Saturday, 30 January 2010

It’s all downhill from here

The weather yesterday would normally have put me off boating as there was a strong wind blowing, and as it turned out it was in my face the whole day, but having had so many days of not moving I wanted to press on. The first lock of the day was Somerton Deep, which I don’t really like as I don’t like heights and it’s deep enough for me to want to avoid the ladder if at all possible. The good thing about this lock is that the bollards are (in my opinion) on the correct (towpath) side. This meant that once set I could let the boat drift into the lock and use the bollards to stop her when she got to the top gate and then hold her against the gate whilst filling the lock. It all worked really well.

Apart from that the only excitement was at one of the lift bridges, or silly bridges as I have come to refer to them. Having got through, the wind pinned the boat across the canal making getting away impossible. I ended up having to throw the front mooring rope across to the towpath and haul the bow across.

I finished for the day at the recently improved moorings at bridge 168. This was as I wanted to do some shopping and didn’t want to go into the town centre on a Friday evening. I did wonder if I had made a bad choice when I felt someone climbing onto my roof, but when I asked them not to it turned out that they wanted a photo of themselves. From their accents I think they must have been foreign students.

For no particular reason, I woke at a ridiculously early hour so made an early start. It had been a cold night and throughout the day I encountered patches of ice, but none of it was very thick. This spurred me on to make as much progress as possible today and make it onto the summit pound. I decided as I approached the Claydon flight that if I was out by 1 I wouldn’t stop for lunch and try to get across to Marston Doles.

I didn’t manage it so stopped for a while at the top of the flight and made my way to Fenny Compton. Still a fairly long day (for me) but with clear skies and little wind it was a wonderful day’s boating.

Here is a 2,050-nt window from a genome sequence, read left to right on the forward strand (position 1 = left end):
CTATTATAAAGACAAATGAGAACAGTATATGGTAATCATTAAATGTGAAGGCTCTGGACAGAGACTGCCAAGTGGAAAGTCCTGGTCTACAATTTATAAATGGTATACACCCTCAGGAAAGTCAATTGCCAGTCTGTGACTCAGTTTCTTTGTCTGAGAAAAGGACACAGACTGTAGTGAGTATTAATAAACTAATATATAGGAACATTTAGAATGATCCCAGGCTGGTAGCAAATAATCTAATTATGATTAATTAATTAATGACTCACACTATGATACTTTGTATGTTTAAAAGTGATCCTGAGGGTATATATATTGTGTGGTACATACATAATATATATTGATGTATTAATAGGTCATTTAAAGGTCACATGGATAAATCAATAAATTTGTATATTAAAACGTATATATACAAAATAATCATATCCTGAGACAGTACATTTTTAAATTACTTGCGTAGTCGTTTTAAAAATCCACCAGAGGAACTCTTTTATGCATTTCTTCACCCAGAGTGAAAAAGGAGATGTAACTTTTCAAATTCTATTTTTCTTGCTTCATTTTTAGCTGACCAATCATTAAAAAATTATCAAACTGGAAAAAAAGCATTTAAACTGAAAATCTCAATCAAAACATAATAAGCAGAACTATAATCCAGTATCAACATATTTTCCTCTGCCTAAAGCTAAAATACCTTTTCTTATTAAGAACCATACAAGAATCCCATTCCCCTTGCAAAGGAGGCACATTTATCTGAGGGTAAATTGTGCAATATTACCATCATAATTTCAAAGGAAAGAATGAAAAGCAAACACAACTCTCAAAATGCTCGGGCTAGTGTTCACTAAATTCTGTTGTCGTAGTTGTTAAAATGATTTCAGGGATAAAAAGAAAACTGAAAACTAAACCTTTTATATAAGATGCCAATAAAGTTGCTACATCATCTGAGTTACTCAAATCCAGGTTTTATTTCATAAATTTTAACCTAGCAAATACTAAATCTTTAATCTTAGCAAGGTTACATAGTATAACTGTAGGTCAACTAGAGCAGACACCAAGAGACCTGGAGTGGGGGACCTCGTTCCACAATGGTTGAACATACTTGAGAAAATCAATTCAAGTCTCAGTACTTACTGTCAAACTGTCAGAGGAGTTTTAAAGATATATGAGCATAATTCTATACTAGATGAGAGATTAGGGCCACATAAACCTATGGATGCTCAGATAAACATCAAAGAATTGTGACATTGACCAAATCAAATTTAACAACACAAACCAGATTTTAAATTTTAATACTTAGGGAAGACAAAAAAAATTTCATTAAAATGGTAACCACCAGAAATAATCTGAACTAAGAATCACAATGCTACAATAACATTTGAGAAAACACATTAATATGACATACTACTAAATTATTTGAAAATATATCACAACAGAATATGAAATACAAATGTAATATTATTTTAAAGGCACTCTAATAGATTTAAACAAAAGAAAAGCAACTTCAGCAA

It’s another clear night, already down to –2 and a layer of ice has already formed, but hopefully it won’t be too thick in the morning.

Thursday, 28 January 2010

Moving again

I moved on to the centre of Oxford last Friday, spending the day there but not doing very much as the rain was persistant and quite heavy. There was no option of going any further as the Thames was on red boards, and flowing very fast.

Friday’s rain also meant that when I got back to Thrupp on Sunday, the Cherwell had risen again and so further progress wasn’t possible. This did mean that I was able to meet up with Bones and Maffi and of course Boots and Molly. This meant that I had various visits to Annie’s Tea Room and the Boat Inn to make my stay more enjoyable. Thrupp is a pretty good place to find yourself stuck as there is a great community of boaters there, and a good variety of walks for dogs.

As the days passed the lakes that had appeared gradually turned back into fields and finally, this morning, the river had dropped just into the yellow. I would have prefered it to have been a bit lower and did wonder whether to wait longer but the forecast is a bit unsettled, so I decided to leave.

As I want to get back to my moring as soon as possible I had a longer day than usual and got north of Upper Heyford today. The river in Upper Heyford was much lower than when I came down the canal, so I’m fairly confident that the next river section will not cause a problen.

Thursday, 21 January 2010

Oxford……..At Last

The snow/rain turned out to be fairly heavy rain, which was strangely pleasing as it helped to melt the remaining ice.  For weather forecasts I am using Accuweather more than any other now as they do seem to get closest to what actually happens. A workboat had moved up to Thrupp from the south so the ice after Thrupp was all nicely broken, but there was still a lot along the moorings and out near where I was moored, but it was much thinner and I felt it wouldn’t be too bad to get through. Even so I decided to leave it another day as I didn’t see any point in getting drenched.

I ended up regretting my decision when I took Lyra for a walk down to Thrupp as I saw Dusty, the fuel boat, pointing back towards Oxford. I had run out of gas, and didn’t have a huge amount of coal or diesel so was hoping that he would come past me.